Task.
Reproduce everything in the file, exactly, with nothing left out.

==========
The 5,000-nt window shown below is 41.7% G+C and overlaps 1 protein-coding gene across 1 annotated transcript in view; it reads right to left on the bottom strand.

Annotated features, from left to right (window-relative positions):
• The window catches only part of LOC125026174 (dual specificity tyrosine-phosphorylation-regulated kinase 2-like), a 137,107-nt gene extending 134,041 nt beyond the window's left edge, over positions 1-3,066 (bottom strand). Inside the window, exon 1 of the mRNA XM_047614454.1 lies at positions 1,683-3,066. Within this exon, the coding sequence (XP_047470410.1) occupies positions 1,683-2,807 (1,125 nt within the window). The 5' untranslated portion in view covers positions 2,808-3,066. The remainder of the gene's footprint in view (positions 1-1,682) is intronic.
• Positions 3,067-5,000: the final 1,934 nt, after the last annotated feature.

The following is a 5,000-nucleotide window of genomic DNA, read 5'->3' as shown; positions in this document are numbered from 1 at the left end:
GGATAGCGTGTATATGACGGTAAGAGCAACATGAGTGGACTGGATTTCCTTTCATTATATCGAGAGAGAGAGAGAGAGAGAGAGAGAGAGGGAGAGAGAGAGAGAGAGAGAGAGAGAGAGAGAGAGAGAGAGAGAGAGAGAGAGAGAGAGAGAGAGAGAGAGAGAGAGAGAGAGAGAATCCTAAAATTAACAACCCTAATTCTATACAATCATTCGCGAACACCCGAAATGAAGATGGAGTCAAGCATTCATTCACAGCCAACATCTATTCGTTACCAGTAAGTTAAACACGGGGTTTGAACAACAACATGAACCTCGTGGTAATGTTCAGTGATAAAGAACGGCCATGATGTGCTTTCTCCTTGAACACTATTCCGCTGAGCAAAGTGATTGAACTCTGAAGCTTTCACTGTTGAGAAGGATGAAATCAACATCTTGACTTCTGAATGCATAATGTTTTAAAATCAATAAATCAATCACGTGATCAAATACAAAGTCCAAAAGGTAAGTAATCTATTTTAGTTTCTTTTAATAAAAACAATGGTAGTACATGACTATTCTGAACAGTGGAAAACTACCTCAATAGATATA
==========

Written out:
The 5,000-nt window shown below is 41.7% G+C and overlaps 1 protein-coding gene across 1 annotated transcript in view; it reads right to left on the bottom strand.

Annotated features, from left to right (window-relative positions):
• The window catches only part of LOC125026174 (dual specificity tyrosine-phosphorylation-regulated kinase 2-like), a 137,107-nt gene extending 134,041 nt beyond the window's left edge, over positions 1-3,066 (bottom strand). Inside the window, exon 1 of the mRNA XM_047614454.1 lies at positions 1,683-3,066. Within this exon, the coding sequence (XP_047470410.1) occupies positions 1,683-2,807 (1,125 nt within the window). The 5' untranslated portion in view covers positions 2,808-3,066. The remainder of the gene's footprint in view (positions 1-1,682) is intronic.
• Positions 3,067-5,000: the final 1,934 nt, after the last annotated feature.

The following is a 5,000-nucleotide window of genomic DNA, read 5'->3' as shown; positions in this document are numbered from 1 at the left end:
GGATAGCGTGTATATGACGGTAAGAGCAACATGAGTGGACTGGATTTCCTTTCATTATATCGAGAGAGAGAGAGAGAGAGAGAGAGAGAGGGAGAGAGAGAGAGAGAGAGAGAGAGAGAGAGAGAGAGAGAGAGAGAGAGAGAGAGAGAGAGAGAGAGAGAGAGAGAGAGAGAGAGAATCCTAAAATTAACAACCCTAATTCTATACAATCATTCGCGAACACCCGAAATGAAGATGGAGTCAAGCATTCATTCACAGCCAACATCTATTCGTTACCAGTAAGTTAAACACGGGGTTTGAACAACAACATGAACCTCGTGGTAATGTTCAGTGATAAAGAACGGCCATGATGTGCTTTCTCCTTGAACACTATTCCGCTGAGCAAAGTGATTGAACTCTGAAGCTTTCACTGTTGAGAAGGATGAAATCAACATCTTGACTTCTGAATGCATAATGTTTTAAAATCAATAAATCAATCACGTGATCAAATACAAAGTCCAAAAGGTAAGTAATCTATTTTAGTTTCTTTTAATAAAAACAATGGTAGTACATGACTATTCTGAACAGTGGAAAACTACCTCAATAGATATA